Andrew Klavan is a hard-boiled crime novelist who became a Christian around the age of 50. He is a master storyteller who gets what literature is supposed to do for a person. Consequently, he is not afraid of the dark, so to speak. His characters, particularly in his adult novels, often have major flaws. Some Christian readers don’t like the fact that Klavan’s novels often include sex scenes and a lot of language.
Well, if you want to enjoy Andrew Klavan minus all the adult stuff, look no farther than this series.
Main character Charlie goes to bed in his room one night and inexplicably wakes up strapped to a metal chair in an enclosed room, surrounded by instruments of torture. He remembers who is he (a high schooler with a black belt in karate), but he has no idea how he got here.
That’s the opening to the first book in the series, aptly titled The Last Thing I Remember. Klavan has long been fascinated with characters who have trouble remembering things, distinguishing fantasy from reality, or trusting their own thinking. Charlie is no exception. It will take him a good bit of the first book to realize that he’s forgotten an entire year of his life … and it will take nearly the whole series before he can trust himself again.
I can imagine someone will object: “Wait, because these are YA novels, there is no sex … but the very first scene includes torture?” Yes, there is plenty of violence in the Homelander novels. They are thrillers, after all. But a couple of factors mitigate this. First, sex and violence are not the same in the contexts in which they occur, what their purpose is, or the effect they have on the human mind. So I don’t think it’s necessarily hypocritical if a supposedly “clean” book excludes sex but includes some violence.
Secondly, the way the violence is handled is not exploitative. Charlie wakes up sore, in a torture room, and has obviously been through some stuff, but we don’t actually see him getting tortured. And the violence throughout the rest of the series is handled in a similarly dignified way. Klavan gives us plenty of blow-by-blow descriptions of fight scenes, chase scenes, and escape scenes, in some of which Charlie (or other characters) get hurt pretty bad. He does not give us any detailed blow-by-blows of helpless people being brutalized. And, though there are probably some deeper issues here that I haven’t thought out, this feels like an important distinction. It’s as if he allows the characters to have their choices and their dignity.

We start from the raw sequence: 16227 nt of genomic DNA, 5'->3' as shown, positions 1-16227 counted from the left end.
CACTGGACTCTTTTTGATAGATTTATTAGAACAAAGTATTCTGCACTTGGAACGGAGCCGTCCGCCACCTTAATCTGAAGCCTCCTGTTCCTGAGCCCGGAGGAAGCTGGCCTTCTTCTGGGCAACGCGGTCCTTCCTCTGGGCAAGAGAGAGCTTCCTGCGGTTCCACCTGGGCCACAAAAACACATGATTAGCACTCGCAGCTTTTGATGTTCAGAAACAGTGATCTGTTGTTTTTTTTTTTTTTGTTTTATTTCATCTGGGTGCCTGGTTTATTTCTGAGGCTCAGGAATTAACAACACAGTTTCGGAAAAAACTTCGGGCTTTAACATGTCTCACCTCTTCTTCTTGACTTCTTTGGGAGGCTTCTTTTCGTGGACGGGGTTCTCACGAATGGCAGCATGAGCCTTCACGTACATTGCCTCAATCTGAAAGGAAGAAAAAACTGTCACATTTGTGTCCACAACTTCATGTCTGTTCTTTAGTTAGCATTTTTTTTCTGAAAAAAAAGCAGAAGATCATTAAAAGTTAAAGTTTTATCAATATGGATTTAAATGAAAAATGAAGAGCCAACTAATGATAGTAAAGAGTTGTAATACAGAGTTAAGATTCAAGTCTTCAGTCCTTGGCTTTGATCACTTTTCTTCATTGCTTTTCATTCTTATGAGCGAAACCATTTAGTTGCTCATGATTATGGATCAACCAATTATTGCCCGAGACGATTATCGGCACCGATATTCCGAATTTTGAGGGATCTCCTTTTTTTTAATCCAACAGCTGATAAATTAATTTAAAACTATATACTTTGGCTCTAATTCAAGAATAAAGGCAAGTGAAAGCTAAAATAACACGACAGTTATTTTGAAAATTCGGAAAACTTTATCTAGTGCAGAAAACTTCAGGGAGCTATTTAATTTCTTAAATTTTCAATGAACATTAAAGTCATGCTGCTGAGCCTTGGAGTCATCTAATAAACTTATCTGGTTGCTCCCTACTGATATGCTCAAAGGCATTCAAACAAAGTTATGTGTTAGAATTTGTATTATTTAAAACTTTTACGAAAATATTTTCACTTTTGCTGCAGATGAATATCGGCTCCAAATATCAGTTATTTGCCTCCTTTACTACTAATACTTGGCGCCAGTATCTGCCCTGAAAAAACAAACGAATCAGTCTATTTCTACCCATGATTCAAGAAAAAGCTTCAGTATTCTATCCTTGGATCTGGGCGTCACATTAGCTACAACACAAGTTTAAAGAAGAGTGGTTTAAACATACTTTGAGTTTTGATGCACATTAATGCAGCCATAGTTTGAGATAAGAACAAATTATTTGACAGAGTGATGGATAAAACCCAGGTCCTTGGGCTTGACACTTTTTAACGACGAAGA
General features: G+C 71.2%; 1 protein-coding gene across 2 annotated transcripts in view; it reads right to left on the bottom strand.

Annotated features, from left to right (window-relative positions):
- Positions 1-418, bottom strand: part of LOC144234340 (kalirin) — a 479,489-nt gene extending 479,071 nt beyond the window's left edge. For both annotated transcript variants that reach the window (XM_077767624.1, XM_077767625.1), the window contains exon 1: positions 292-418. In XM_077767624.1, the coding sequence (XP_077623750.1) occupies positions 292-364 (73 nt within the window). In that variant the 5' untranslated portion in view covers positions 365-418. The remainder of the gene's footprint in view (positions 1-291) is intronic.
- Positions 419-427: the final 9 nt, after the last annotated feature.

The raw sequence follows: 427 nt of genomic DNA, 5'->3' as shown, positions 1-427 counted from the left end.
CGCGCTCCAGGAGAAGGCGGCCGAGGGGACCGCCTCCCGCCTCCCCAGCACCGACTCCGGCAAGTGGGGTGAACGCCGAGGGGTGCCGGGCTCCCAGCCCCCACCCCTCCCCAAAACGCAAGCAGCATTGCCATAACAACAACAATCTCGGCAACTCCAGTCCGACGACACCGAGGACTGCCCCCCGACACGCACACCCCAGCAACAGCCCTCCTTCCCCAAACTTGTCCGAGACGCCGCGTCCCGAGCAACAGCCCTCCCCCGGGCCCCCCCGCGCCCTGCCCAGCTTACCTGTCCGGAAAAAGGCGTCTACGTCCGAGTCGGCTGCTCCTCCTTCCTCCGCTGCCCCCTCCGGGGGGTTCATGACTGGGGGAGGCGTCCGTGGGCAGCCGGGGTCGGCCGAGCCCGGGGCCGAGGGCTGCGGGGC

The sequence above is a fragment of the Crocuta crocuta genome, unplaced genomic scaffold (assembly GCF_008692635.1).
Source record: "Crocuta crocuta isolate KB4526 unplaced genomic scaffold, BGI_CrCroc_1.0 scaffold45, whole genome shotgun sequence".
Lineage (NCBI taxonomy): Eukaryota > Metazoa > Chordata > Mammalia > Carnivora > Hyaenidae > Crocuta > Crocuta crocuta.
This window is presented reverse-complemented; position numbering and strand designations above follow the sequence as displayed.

This pair lives near our house. Like, in our yard somewhere I think (possibly in the surviving spruce tree?). This photo was taken from my dining room window.
I kid you not … we move to the West, and in the very first year, a pair of eagles moves in? How lucky are we?
They are not shy. Earlier in the summer, about once a day one of them would swoop across our yard, screaming. I even saw one sitting on a telephone pole (as above), screaming, notice me, and calmly go back to screaming. I get no respect.
Watch, Papa Eagle is about to give you eye contact …
Apparently, based on the YouTube comments, the following song has been out for six months. I just discovered it last week, playing the country station on my car radio while running errands, and it quickly became my theme song for the week.
It’s just so doggoned unifying.
Also, I like the phrase “one big …”, as in an earlier Andrew Klavan quote, “It was like the whole country was one big series of bad choices.”
And though this song is upbeat, there is a certain insight to calling life “one big country song,” because country as a genre can be pretty tragic. You know what they say: if you play a country song backwards, you get your wife back, you get your truck back, you get your dog back …
One early fantasy series that I read was The Belgariad by David Eddings. Here are the covers as they looked on the series when I had it.
As you can see, the titles are all on theme by being about chess (“pawn,” “queen,” “gambit,” etc.). The covers are all similar, but each cover has a slightly different color scheme to vary your reading experience: mustard, green, rust, blue (harder to see in this image), grey. After all, you’re going to be looking at that cover for a while, as long as you are reading the book and carrying it around. It will form part of the visual landscape of your life. Also, and this isn’t obvious unless you’ve read the series, the color and general look of each cover matches the country to which the adventurers travel in that volume.
Last week, I unveiled my draft for the cover of my book The Long Guest. With the help of blog commenters, the font that we settled on for the title (at least for now) was Goblin Hand:
Now here is the draft for the second book in the series. I’ve kept the font and general title layout, but the color scheme is colder because, after all, we are going to Alaska.
Writing about the afterlife is tricky. It does not always go well.